HomeOutdoorsNewsConservationists Push to Get Coyotes Listed as Endangered Species: Here’s Why

Conservationists Push to Get Coyotes Listed as Endangered Species: Here’s Why

by Megan Molseed
(Photo credit should read Gerardo Vieyra / Eyepix Group/Future Publishing via Getty Images)

A new petition being pushed by conservationists is aimed at moving coyotes to the endangered species list. This move comes as experts work to preserve the population of a certain type of wolf. These wolf numbers continue to fall toward worrisome levels.

According to reports, multiple conservation groups are seeking these changes. The belief is that increasing protections for non-endangered coyotes will be effective in halting accidental Mexican gray wolf deaths. Cyndi Tuell who works as the Arizona and New Mexico director for the Western Watersheds Project says that these protections are necessary. Ultimately protecting the Mexican gray wolf population.

“I believe the current numbers were documented about 122 Mexican gray wolves in the wild,” Tuell says. “Which is an extremely low number.”

Tuell notes that a lot of the Mexican gray wolf deaths are simple accidents. After hunters mistake them to be coyotes.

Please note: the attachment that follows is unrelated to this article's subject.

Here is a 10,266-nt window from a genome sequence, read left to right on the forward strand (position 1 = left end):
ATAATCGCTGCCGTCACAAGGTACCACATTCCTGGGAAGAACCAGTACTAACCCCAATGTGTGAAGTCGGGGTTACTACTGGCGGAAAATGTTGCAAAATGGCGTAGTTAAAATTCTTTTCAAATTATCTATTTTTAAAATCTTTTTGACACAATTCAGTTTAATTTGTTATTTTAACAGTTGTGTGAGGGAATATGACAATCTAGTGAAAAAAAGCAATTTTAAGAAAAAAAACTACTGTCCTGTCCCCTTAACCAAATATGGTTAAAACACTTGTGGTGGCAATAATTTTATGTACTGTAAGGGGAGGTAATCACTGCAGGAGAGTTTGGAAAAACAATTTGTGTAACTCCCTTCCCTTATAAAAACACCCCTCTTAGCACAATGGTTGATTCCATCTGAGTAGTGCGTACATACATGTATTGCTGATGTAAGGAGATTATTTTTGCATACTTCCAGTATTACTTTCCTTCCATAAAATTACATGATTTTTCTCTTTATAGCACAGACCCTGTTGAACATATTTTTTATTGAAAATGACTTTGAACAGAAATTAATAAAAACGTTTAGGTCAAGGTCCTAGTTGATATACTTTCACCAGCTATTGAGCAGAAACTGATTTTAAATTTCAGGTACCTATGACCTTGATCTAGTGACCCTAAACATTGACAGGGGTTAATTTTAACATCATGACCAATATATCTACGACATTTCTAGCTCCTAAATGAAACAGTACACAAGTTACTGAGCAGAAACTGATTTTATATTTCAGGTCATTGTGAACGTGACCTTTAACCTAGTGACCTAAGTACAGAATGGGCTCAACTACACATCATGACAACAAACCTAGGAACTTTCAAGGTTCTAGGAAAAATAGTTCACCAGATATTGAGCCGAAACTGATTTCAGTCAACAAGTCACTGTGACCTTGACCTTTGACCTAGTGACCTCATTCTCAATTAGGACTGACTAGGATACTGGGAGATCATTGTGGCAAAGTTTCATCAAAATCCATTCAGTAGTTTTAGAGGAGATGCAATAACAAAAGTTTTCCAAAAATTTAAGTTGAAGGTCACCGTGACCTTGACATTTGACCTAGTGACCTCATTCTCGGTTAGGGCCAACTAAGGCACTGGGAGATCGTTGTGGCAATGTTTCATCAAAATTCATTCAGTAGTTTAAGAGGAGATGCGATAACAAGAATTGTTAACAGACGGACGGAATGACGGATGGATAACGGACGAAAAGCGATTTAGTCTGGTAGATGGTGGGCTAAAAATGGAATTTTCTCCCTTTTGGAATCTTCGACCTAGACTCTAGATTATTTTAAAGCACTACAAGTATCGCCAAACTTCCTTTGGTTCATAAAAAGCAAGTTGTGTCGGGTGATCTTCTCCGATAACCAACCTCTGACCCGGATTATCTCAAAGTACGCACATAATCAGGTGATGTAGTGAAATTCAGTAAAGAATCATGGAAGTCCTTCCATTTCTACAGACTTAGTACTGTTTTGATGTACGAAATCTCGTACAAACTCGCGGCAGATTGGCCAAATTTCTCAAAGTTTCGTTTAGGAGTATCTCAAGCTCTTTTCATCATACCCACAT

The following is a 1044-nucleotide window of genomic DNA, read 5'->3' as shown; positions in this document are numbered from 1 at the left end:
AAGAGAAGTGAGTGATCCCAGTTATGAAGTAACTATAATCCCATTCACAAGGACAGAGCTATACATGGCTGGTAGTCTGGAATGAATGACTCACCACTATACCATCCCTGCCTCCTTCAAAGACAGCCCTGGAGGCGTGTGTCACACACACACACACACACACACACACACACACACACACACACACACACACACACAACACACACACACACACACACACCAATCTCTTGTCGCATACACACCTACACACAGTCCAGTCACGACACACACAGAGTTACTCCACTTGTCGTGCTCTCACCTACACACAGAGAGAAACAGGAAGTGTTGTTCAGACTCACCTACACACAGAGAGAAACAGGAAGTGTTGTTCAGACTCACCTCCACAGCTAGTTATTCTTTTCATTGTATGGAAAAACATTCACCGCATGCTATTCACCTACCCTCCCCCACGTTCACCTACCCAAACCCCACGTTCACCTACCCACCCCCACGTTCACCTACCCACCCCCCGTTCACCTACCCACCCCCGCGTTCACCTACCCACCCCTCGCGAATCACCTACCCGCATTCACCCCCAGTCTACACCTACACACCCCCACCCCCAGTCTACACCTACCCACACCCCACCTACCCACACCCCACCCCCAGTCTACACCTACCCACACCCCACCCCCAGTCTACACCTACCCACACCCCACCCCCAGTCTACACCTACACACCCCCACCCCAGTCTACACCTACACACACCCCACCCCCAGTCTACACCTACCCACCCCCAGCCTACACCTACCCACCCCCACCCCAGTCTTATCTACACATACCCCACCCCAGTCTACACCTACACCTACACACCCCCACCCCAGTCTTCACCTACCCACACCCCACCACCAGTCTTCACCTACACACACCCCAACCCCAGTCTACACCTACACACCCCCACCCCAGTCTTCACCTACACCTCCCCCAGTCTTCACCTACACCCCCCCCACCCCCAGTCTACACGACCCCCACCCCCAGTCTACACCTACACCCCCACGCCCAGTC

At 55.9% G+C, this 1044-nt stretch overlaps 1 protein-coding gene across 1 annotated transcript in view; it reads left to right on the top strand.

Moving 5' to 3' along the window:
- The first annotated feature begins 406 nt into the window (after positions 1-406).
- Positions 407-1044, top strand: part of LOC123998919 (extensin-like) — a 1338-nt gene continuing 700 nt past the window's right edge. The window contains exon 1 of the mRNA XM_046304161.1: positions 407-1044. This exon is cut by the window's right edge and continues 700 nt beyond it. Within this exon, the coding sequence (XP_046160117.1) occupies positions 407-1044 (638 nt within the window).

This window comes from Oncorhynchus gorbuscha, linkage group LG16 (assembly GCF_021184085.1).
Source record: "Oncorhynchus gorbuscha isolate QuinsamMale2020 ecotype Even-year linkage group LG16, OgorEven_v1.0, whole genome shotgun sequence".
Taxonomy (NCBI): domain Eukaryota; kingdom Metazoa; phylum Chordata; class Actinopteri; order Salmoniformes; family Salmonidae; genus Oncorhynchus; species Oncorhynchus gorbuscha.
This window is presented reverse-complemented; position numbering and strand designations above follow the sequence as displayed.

“We discovered that a lot of people were saying, ‘oh, I accidentally killed this Mexican gray wolf,” she says. “[Because] I thought it was a coyote,’” she explains.    

The Mexican Gray Wolf Bears A Striking Similarity To A Coyote

The petition aiming to protect these Mexican gray wolves includes several documents. Many detailed incidents where people shot and killed these threatened gray wolves. Each of these incidents comes after the hunter mistakes them to be coyotes. One of the documents even includes an incident report from a Fish & Wildlife Service employee. This incident stems from a moment this employee “absolutely” believed he was “shooting at a coyote when I pulled the trigger.” 

And, Tuell says, this mistake is not a hard one to make. A Mexican gray wolf is of similar size to an adult coyote, she says.

“They’re both going to be gray, brown tan with a little bit of white,” she explains. “Unless you spent a lot of time looking at both coyotes and wolves to know those comparisons, it is a little bit tricky to tell.” 

Tuell adds that the protections these petitions are pushing for would only apply in areas where the Mexican gray wolf is already protected. These areas cover most of southern New Mexico. Primarily in the Gila National Forest.

Currently, there are no regulations for coyote hunting in the area. Making it much more likely that gray wolves will continue to be in danger without further protection. According to Tuell, if a hunter admits to killing a wolf and says they thought it was a coyote there are little to no reproductions.

“Even people who admitted that they killed the wolf if they claimed they thought it was a coyote, there wasn’t any consequence for them,” she explains. 

And, she says, “one of the best ways to help people understand that they cannot accidentally kill a Mexican gray wolf is to take away the excuse that they thought it was a coyote.”